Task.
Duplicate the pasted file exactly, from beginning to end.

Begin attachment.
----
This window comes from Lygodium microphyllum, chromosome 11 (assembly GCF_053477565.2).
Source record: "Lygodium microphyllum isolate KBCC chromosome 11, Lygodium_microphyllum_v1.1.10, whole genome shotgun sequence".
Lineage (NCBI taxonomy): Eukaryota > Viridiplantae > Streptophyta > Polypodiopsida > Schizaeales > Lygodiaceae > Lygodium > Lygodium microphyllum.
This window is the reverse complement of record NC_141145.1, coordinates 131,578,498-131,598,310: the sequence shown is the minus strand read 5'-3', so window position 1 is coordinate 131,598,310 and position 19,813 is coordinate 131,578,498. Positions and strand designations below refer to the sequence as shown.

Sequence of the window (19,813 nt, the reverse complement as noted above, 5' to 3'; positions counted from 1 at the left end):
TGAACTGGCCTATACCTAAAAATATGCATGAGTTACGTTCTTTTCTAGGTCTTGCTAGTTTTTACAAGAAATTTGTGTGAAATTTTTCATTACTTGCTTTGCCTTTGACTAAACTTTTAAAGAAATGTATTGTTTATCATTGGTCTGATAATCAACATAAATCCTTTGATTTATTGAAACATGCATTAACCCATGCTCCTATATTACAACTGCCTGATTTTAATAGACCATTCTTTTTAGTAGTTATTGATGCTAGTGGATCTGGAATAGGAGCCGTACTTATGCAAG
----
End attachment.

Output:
This window comes from Lygodium microphyllum, chromosome 11 (assembly GCF_053477565.2).
Source record: "Lygodium microphyllum isolate KBCC chromosome 11, Lygodium_microphyllum_v1.1.10, whole genome shotgun sequence".
Lineage (NCBI taxonomy): Eukaryota > Viridiplantae > Streptophyta > Polypodiopsida > Schizaeales > Lygodiaceae > Lygodium > Lygodium microphyllum.
This window is the reverse complement of record NC_141145.1, coordinates 131,578,498-131,598,310: the sequence shown is the minus strand read 5'-3', so window position 1 is coordinate 131,598,310 and position 19,813 is coordinate 131,578,498. Positions and strand designations below refer to the sequence as shown.

Sequence of the window (19,813 nt, the reverse complement as noted above, 5' to 3'; positions counted from 1 at the left end):
TGAACTGGCCTATACCTAAAAATATGCATGAGTTACGTTCTTTTCTAGGTCTTGCTAGTTTTTACAAGAAATTTGTGTGAAATTTTTCATTACTTGCTTTGCCTTTGACTAAACTTTTAAAGAAATGTATTGTTTATCATTGGTCTGATAATCAACATAAATCCTTTGATTTATTGAAACATGCATTAACCCATGCTCCTATATTACAACTGCCTGATTTTAATAGACCATTCTTTTTAGTAGTTATTGATGCTAGTGGATCTGGAATAGGAGCCGTACTTATGCAAG